When fire evacuees fled to Corvallis Sept. 10, local businesses, farms, and community organizations collectively produced over 8000 meals in seven days to feed fire evacuees, and to raise over $62,000.
The It’s On Us Corvallis (IOUC), a project of the Corvallis Sustainability Coalition Food Action Team, sent out a call for donations on social media shortly after the fires began to help feed evacuees. Their post rendered a strong response from residents and businesses with both monetary and meal donations.
“A dynamic team of restaurant owners, a catering company, local farmers and producers, and local organizations stepped up in the wake of devastating wildfires to form a tight community around evacuees, local families hosting evacuees, and each other,” IOUC wrote in a statement they released on Sept. 17.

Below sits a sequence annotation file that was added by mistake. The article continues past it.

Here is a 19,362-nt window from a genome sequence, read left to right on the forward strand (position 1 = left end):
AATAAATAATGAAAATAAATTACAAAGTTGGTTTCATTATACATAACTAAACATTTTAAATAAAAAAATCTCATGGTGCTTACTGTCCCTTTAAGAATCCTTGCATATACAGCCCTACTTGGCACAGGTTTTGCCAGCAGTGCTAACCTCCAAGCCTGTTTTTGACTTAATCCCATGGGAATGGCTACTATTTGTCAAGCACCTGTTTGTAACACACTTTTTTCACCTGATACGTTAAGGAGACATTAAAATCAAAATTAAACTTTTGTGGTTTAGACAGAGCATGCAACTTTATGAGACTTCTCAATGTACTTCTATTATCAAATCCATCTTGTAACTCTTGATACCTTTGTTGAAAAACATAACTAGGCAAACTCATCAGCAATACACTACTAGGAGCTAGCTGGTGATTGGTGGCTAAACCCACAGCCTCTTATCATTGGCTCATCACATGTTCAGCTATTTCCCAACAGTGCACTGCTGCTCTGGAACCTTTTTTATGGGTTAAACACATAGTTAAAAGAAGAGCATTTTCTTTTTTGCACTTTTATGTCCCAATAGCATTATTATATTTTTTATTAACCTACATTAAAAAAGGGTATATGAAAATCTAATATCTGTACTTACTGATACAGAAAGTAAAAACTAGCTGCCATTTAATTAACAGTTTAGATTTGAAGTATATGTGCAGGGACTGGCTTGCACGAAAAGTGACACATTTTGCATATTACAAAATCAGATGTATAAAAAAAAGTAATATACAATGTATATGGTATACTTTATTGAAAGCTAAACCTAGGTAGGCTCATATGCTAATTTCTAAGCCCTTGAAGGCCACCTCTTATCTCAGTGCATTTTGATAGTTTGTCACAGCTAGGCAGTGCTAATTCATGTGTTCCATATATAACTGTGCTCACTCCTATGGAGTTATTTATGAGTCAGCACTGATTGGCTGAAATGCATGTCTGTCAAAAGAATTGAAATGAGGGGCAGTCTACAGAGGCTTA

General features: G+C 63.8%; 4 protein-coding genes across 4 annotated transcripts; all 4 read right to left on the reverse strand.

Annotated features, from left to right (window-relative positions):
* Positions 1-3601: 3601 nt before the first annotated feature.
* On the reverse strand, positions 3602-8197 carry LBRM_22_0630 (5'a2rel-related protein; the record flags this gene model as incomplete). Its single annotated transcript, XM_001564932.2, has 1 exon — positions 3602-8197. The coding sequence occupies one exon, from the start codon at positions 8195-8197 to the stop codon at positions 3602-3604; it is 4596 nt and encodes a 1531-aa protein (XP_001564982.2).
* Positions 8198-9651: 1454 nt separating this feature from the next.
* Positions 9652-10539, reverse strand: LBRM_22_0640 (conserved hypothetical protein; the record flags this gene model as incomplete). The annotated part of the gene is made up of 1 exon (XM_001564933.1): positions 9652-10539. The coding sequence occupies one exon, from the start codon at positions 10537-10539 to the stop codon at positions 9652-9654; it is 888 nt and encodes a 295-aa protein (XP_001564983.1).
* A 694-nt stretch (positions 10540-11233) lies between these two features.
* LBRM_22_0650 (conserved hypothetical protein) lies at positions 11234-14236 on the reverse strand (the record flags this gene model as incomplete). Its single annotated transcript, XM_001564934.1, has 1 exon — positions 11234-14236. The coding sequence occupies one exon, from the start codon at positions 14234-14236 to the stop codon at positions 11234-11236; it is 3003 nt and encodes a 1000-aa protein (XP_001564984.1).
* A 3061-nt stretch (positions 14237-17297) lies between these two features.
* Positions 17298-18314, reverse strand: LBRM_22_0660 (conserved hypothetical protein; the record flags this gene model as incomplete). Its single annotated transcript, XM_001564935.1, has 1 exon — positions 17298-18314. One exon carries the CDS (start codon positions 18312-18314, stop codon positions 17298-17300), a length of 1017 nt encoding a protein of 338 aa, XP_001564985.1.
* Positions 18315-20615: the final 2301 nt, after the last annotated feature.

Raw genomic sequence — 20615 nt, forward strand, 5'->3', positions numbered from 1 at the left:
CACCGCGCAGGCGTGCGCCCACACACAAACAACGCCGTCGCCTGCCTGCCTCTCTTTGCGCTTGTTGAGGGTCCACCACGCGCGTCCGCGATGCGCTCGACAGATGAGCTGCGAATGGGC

Staff from local restaurants, including the Brass Monkey, the Bombs Away Cafe, Block 15 Brewery, Squirrel’s, and Common Fields prepared 8000 meals at Forks and Corks Catering’s commercial kitchen on 9th Street.
Volunteers distributed meals to evacuees camping out at the Benton County Fairgrounds, but they realized many people were taking refuge in hotels or in their vehicles with limited access to food.
In response, Jacob Oliver from Common Fields, Morgan Orr of Brass Monkey,owner of Forks & Corks Catering Kate Lynch, and Jeffery Sawyer of Bombs Away Café worked together with the Benton County Health Department, Visit Corvallis, and hotel owners to develop a system to deliver meals to evacuees all over town.
Additionally, since the farmer’s market was canceled due to the smoke, Jacob Oliver allowed eight local farmers, recruited by the Corvallis-Albany Farmers’ Market Coordinator Rebecca Landis, to use his large space at Common Fields to organize boxes of fresh produce to distribute to evacuees. Community donations were distributed to the eight farmers for their produce.
Though the local businesses have now left the food donations to the Red Cross, their support was vital in feeding fleeing families.
“Corvallis community members reinforced a resilient network that is more prepared for the next disaster or the next needed boost to our neighbors,” the statement said.
By Jessica Goddard